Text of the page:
The UK government has advised against travel to mainland Spain, in a dramatic reversal of policy.
Britain is "very clear now that we advise against travel to mainland Spain," Foreign Secretary Dominic Rabb said on Sunday while speaking about the sudden removal of a travel corridor between the two countries.
On Saturday Britain unexpectedly announced people returning from all parts Spain would be required to self-isolate for two weeks, reversing their previous stance with immediate effect.
The quarantine advice applies to all parts of the country, while the travel warning applies only to mainland Spain.
The decision came after Spain announced 922 new Covid-19 cases on Friday, and 971 on Thursday -- the highest increase since May 8.
Speaking on Sky News on Sunday, Raab said the government "took the decision as swiftly as we could, and we can't apologize for doing so."
His comments came as the Spanish government said Spain is a "safe country."
The "outbreaks are localized, isolated and controlled," the country’s Foreign Ministry said in a statement.
Travel operator TUI said it was "incredibly disappointed" with the lack of notice from the British government about its decision. TUI cancelled all flights from the UK to mainland Spain and the Canary Islands on Sunday, according to a statement sent to CNN.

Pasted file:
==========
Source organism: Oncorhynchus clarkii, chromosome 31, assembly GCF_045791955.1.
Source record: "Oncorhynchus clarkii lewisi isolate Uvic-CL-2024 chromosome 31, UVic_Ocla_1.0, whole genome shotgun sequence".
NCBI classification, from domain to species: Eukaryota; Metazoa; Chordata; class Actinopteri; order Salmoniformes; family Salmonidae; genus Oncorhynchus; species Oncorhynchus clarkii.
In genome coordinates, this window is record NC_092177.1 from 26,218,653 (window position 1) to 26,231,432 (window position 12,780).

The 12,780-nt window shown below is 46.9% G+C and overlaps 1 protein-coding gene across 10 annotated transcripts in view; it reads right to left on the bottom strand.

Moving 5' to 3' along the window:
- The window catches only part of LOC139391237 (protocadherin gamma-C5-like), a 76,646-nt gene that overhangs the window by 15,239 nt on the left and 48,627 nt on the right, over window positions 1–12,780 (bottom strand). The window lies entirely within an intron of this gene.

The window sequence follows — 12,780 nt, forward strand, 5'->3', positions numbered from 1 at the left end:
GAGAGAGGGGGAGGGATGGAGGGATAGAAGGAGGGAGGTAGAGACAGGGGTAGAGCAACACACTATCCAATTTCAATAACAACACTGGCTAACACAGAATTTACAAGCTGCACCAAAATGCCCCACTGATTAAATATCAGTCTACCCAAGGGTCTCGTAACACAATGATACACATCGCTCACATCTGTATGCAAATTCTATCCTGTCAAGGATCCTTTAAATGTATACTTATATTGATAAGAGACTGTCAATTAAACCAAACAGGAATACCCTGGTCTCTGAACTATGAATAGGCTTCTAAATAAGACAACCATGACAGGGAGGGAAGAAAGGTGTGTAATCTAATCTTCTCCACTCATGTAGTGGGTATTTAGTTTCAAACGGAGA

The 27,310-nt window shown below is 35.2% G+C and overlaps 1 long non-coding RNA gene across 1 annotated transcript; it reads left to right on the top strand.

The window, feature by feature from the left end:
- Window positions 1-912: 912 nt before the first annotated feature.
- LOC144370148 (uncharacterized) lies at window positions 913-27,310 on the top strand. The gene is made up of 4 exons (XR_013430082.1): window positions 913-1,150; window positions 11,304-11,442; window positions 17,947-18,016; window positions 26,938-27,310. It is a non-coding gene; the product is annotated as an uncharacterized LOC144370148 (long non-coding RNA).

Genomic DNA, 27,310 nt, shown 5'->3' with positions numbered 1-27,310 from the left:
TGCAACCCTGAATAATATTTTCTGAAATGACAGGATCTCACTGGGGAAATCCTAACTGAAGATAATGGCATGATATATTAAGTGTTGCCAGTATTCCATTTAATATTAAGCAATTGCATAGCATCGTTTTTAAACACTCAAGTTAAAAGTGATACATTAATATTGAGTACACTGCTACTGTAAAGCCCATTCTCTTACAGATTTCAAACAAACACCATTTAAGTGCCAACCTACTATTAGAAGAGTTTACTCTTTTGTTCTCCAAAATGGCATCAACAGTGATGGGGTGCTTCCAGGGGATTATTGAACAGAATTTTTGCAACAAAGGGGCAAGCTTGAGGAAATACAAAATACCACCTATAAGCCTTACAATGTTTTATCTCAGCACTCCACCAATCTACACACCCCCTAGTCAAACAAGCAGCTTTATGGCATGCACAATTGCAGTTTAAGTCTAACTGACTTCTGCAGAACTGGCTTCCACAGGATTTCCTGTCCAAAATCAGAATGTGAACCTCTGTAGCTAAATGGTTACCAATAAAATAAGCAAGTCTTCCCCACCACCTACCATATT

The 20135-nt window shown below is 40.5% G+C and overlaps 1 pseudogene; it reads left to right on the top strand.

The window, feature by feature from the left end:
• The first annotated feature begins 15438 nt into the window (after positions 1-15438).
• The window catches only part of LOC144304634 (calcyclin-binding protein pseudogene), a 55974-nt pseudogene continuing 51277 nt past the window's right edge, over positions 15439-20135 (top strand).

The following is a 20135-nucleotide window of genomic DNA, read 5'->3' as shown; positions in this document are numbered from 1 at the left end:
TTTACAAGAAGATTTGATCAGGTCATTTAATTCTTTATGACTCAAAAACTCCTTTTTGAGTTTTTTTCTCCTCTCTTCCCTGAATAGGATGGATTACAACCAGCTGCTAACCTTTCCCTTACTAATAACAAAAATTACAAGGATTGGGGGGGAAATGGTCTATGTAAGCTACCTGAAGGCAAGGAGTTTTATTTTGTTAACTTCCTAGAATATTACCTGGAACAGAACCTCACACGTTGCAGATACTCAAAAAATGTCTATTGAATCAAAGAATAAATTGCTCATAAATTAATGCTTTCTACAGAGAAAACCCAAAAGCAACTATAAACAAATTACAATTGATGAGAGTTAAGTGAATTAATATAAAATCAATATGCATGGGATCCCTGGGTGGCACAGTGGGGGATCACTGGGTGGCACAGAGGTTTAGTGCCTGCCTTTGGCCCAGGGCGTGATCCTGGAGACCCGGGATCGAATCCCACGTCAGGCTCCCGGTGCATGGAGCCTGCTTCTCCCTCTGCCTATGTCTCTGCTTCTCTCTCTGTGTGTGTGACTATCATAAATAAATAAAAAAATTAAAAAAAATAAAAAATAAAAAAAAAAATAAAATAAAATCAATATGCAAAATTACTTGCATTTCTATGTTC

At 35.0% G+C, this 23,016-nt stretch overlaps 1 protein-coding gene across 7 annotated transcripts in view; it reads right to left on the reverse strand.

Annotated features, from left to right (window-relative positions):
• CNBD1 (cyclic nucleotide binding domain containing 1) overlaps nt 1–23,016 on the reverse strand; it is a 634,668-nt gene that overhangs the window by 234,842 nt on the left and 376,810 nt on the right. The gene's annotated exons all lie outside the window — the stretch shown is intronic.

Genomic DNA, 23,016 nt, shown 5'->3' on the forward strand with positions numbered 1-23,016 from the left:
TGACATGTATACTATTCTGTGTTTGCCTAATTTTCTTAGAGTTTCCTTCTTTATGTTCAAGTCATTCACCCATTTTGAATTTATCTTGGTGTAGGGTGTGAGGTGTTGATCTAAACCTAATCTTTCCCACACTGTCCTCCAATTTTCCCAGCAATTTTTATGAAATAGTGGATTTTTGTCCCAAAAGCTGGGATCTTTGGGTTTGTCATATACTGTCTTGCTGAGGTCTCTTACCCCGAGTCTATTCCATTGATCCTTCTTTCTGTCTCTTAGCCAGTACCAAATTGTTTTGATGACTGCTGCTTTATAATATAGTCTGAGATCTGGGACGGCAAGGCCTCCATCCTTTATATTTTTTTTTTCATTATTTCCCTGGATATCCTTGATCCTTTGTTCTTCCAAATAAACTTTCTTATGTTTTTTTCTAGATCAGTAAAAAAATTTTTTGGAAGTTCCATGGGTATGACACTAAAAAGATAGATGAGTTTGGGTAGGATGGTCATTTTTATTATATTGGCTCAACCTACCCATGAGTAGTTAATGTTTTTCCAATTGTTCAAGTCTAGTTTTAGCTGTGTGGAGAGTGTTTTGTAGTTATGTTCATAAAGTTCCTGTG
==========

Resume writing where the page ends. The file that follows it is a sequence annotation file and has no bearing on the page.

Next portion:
"We also look to understand why quarantine has been issued for a whole country, including the Canary Islands and Balearic Islands, when the travel advice isn't aligned (only applying to mainland Spain.) It demonstrates why clear regional travel corridors need to be considered," TUI's Managing Director Andrew Flintham said in the statement.
The Government of the Balearic Islands -- home to popular destinations like Mallorca and Ibiza -- expressed "great concern" over the new British quarantine measures, adding it will cause "serious problems" to their tourism industry.
"The Balearic Islands' government has been working over the last few hours to establish the basis for a safe air corridor with the UK," a government spokesperson tweeted from an official account, while pointing out the infection rate per 100,000 people is higher in the UK than on the islands.
One of the British government's ministers -- Transport Secretary Grant Shapps -- is currently in Spain, a spokesman told CNN on Sunday. His presence in the country has prompted criticism from British opposition figures.
"I think that tells you everything about the government's approach to this," Shadow Health Secretary Jonathan Ashworth said.
Ashworth described the communication around the U-turn as "shambolic."
The UK has a higher number of both total confirmed cases and deaths than Spain, with the third-highest death toll globally.